A bomb partially destroyed the U.S. Embassy in Beirut in 1983, killing and injuring scores of people.AFP/Getty Images
Sen. John McCain, R-Ariz., has called it a cover-up.
His fellow Republican Sen. James Inhofe of Oklahoma has compared it to the greatest of modern American scandals — the Pentagon Papers, Watergate, Iran-Contra.
However elected officials describe the Sept. 11, 2012, attack on the U.S. Special Mission in Benghazi, the story of what happened in Libya and why begins long before President Barack Obama took office.
In the discussion of Benghazi and diplomatic security, there are two constants: The threat to U.S. overseas missions has existed for decades, and security at many U.S. diplomatic posts is inadequate.
According to an Al Jazeera analysis of State Department data, U.S. diplomatic facilities and personnel were hit by 709 significant attacks from 1987 to 2012.
By year, the number of significant attacks on U.S. embassies and consulates and their personnel has ranged from as few as four in 1994 to as many as 83 in 2012.
Attacks on U.S. diplomatic posts began increasing significantly in 2008, largely because of stepped-up violence in Iraq and Afghanistan. But many attacks were launched in earlier years — 42 in 1988, for instance. Bottom line: U.S. embassies and other missions have been under siege for decades.
Indeed, an independent security panel report obtained by Al Jazeera underscores the dangers that diplomats face in overseas facilities.
For years, the State Department has established tough security regulations at U.S. diplomatic posts, then waiving those regulations when meeting them has been difficult or seemingly impossible.
The 1983 Beirut bombings of the U.S. Embassy and Marine barracks, which killed 338 people, show how security problems have gone unaddressed.
The attacks traumatized the nation so greatly that the State Department asked Bobby R. Inman, the former National Security Agency director, to review security at U.S. diplomatic posts and suggest policy changes.
Inman recommended that diplomatic facilities stand on properties of at least 15 acres and be set back at least 100 feet from surrounding streets, with blast-proof construction and no more than 15 percent of outside wall areas containing windows.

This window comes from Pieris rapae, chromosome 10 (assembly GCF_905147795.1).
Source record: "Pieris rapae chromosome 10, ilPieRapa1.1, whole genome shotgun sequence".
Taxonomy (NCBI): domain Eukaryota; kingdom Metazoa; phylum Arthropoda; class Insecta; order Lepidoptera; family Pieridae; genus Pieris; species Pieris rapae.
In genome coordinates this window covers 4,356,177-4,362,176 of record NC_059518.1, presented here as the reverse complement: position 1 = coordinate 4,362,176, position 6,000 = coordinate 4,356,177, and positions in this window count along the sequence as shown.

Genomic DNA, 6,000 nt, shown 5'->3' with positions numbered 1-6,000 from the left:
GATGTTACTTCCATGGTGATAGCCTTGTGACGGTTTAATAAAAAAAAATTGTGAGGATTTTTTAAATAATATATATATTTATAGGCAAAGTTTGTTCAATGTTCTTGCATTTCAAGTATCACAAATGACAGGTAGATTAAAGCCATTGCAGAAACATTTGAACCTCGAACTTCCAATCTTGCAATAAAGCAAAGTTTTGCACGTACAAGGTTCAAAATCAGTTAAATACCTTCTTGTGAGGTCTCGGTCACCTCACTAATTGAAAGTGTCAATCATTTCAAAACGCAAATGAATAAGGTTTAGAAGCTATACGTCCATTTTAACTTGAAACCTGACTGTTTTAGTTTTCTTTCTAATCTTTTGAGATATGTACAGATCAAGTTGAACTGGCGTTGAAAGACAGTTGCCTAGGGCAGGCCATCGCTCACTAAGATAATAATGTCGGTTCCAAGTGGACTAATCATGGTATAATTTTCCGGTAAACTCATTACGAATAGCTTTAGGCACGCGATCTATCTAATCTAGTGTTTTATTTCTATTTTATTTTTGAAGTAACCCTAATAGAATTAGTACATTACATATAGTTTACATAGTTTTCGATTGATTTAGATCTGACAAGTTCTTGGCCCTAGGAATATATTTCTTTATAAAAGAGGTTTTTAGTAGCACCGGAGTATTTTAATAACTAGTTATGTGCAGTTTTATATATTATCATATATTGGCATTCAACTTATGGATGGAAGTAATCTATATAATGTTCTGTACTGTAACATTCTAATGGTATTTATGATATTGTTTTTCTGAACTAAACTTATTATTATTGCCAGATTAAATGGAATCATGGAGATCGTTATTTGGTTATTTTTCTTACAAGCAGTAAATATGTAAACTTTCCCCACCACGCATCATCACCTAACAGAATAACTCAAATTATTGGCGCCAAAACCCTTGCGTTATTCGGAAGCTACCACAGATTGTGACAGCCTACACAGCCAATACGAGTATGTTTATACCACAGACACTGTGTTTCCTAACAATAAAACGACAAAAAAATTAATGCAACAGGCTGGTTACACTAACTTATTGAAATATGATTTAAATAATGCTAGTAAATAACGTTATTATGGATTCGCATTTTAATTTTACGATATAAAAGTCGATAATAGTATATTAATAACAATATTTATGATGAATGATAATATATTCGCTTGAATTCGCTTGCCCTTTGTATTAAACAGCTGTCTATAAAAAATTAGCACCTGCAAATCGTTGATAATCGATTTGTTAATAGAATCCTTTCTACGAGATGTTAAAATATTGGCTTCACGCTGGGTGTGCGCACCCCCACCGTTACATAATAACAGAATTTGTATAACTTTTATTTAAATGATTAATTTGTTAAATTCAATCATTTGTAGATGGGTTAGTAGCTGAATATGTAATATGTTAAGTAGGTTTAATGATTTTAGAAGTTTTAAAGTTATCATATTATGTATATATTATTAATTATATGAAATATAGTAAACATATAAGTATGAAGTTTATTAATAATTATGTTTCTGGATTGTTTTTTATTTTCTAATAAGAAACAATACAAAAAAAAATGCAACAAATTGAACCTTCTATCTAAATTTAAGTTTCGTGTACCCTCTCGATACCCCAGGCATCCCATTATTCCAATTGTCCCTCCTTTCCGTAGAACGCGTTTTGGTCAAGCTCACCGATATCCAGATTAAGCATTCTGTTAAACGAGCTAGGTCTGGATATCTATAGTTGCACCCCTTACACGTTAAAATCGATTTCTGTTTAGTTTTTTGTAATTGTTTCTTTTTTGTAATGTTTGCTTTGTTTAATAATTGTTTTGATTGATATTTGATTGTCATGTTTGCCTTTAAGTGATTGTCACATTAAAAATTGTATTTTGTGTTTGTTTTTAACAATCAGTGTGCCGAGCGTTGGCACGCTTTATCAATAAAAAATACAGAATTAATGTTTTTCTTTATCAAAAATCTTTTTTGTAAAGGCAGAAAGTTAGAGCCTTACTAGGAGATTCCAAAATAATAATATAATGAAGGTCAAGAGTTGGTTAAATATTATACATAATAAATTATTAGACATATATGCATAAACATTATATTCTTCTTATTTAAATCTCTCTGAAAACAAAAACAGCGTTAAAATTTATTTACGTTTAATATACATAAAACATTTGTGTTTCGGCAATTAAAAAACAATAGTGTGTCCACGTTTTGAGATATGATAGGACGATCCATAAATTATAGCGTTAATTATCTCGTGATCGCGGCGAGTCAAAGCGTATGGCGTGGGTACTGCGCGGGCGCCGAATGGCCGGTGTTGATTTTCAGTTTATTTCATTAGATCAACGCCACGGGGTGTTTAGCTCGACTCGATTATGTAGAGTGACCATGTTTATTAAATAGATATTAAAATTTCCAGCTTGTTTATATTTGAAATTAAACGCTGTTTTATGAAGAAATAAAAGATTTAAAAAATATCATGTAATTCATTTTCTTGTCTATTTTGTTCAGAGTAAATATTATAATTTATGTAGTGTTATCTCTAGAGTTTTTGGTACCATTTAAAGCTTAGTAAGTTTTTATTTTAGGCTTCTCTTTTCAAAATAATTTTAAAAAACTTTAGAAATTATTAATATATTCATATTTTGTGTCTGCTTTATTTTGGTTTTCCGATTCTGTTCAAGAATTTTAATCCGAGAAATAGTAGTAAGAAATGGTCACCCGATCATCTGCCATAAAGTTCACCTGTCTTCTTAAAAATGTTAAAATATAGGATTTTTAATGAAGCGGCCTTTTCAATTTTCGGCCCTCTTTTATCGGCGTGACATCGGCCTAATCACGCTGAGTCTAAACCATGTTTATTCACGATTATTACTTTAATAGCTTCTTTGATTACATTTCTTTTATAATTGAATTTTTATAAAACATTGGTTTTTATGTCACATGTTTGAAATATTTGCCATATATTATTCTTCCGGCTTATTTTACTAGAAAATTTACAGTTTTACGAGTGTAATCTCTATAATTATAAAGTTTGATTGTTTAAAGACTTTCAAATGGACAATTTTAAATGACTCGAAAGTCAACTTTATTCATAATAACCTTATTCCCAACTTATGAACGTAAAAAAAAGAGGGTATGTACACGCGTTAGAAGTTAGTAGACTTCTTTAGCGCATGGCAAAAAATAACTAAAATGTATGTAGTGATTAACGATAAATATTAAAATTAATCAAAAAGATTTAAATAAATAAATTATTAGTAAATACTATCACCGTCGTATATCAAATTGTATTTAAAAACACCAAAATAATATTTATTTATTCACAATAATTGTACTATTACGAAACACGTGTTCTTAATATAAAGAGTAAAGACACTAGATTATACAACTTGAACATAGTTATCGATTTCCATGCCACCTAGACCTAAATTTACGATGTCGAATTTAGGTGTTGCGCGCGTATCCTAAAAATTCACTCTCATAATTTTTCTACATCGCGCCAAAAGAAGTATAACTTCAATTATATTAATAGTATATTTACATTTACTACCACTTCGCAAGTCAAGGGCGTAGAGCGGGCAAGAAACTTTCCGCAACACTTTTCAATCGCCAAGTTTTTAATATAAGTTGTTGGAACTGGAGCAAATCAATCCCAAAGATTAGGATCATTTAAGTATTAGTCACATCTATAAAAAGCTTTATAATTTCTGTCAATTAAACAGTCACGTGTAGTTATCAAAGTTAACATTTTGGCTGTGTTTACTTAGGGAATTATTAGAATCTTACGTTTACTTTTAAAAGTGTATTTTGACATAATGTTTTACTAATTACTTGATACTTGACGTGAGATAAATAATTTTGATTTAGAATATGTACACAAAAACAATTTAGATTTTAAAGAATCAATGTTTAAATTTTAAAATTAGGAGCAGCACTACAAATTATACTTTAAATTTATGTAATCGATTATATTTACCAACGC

Within the State Department, the recommendations became known as the Inman standards.
However, since the State Department adopted the standards, agency officials from five presidential administrations have routinely waived the requirements for U.S. diplomatic facilities that do not meet them — including missions in high-threat regions.
In an interview with Al Jazeera on Monday, Inman, who now teaches at the University of Texas at Austin, said the State Department has a history of focusing on security for short periods and then ignoring safety issues "when the threat is not highly visible."
Inman described how "a large number of the career Foreign Service people were disdainful of security requirements." He added: "Security was not seen as something that enhanced your promotion opportunities to move towards being a career consular or ambassador."
Most startlingly, the U.S. Embassy in Beirut — whose destruction prompted Inman's inquiry — still does not meet the standards.
"That, to me, is appalling," he said. "If you are ever at a place where you are putting people who are representing us in that country at risk, it's Beirut."
State Department officials exempted Beirut from the Inman standards, just as they did for the U.S. Special Mission in Benghazi.
"If you are not prepared to invest for the level of security required, then you should close the facility," Inman said. "You should not leave people there exposed to be hostages or casualties while they are trying to do their job for the country."